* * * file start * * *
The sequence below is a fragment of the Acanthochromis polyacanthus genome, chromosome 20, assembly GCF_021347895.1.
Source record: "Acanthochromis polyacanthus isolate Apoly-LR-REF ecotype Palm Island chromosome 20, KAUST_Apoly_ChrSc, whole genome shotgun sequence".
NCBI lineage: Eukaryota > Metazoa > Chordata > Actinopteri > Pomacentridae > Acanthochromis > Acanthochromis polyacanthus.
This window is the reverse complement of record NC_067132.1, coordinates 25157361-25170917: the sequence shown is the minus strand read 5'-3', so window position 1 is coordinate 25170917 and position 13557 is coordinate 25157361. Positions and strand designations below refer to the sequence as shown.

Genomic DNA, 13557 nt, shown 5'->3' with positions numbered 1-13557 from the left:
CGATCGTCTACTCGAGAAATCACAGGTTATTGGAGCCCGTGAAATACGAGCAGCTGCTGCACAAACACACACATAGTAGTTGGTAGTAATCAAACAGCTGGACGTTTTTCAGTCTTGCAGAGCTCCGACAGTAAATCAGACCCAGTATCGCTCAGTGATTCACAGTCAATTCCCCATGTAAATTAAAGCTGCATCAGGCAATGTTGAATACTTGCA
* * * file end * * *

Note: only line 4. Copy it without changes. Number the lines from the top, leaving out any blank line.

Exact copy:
This window is the reverse complement of record NC_067132.1, coordinates 25157361-25170917: the sequence shown is the minus strand read 5'-3', so window position 1 is coordinate 25170917 and position 13557 is coordinate 25157361. Positions and strand designations below refer to the sequence as shown.